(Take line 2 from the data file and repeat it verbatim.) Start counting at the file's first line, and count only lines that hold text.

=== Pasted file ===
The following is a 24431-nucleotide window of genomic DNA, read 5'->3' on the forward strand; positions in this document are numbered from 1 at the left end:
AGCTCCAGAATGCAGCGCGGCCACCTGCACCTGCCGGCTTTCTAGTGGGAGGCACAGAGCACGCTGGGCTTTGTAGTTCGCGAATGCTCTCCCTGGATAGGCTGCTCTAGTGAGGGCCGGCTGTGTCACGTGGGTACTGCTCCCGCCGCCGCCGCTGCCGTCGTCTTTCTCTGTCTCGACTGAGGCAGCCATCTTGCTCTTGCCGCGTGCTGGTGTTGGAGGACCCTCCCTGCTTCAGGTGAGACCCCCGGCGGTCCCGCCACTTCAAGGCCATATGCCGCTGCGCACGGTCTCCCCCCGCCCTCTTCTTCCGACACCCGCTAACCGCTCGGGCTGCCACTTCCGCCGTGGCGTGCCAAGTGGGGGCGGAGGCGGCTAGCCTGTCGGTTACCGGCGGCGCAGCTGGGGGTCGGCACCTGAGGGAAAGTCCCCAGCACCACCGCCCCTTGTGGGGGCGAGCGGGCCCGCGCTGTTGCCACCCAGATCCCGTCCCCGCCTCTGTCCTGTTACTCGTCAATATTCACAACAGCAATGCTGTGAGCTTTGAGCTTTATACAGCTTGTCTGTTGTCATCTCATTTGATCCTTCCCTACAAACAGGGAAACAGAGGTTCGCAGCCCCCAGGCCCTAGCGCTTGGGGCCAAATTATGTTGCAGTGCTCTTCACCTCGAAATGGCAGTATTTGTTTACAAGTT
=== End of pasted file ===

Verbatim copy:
AGCTCCAGAATGCAGCGCGGCCACCTGCACCTGCCGGCTTTCTAGTGGGAGGCACAGAGCACGCTGGGCTTTGTAGTTCGCGAATGCTCTCCCTGGATAGGCTGCTCTAGTGAGGGCCGGCTGTGTCACGTGGGTACTGCTCCCGCCGCCGCCGCTGCCGTCGTCTTTCTCTGTCTCGACTGAGGCAGCCATCTTGCTCTTGCCGCGTGCTGGTGTTGGAGGACCCTCCCTGCTTCAGGTGAGACCCCCGGCGGTCCCGCCACTTCAAGGCCATATGCCGCTGCGCACGGTCTCCCCCCGCCCTCTTCTTCCGACACCCGCTAACCGCTCGGGCTGCCACTTCCGCCGTGGCGTGCCAAGTGGGGGCGGAGGCGGCTAGCCTGTCGGTTACCGGCGGCGCAGCTGGGGGTCGGCACCTGAGGGAAAGTCCCCAGCACCACCGCCCCTTGTGGGGGCGAGCGGGCCCGCGCTGTTGCCACCCAGATCCCGTCCCCGCCTCTGTCCTGTTACTCGTCAATATTCACAACAGCAATGCTGTGAGCTTTGAGCTTTATACAGCTTGTCTGTTGTCATCTCATTTGATCCTTCCCTACAAACAGGGAAACAGAGGTTCGCAGCCCCCAGGCCCTAGCGCTTGGGGCCAAATTATGTTGCAGTGCTCTTCACCTCGAAATGGCAGTATTTGTTTACAAGTT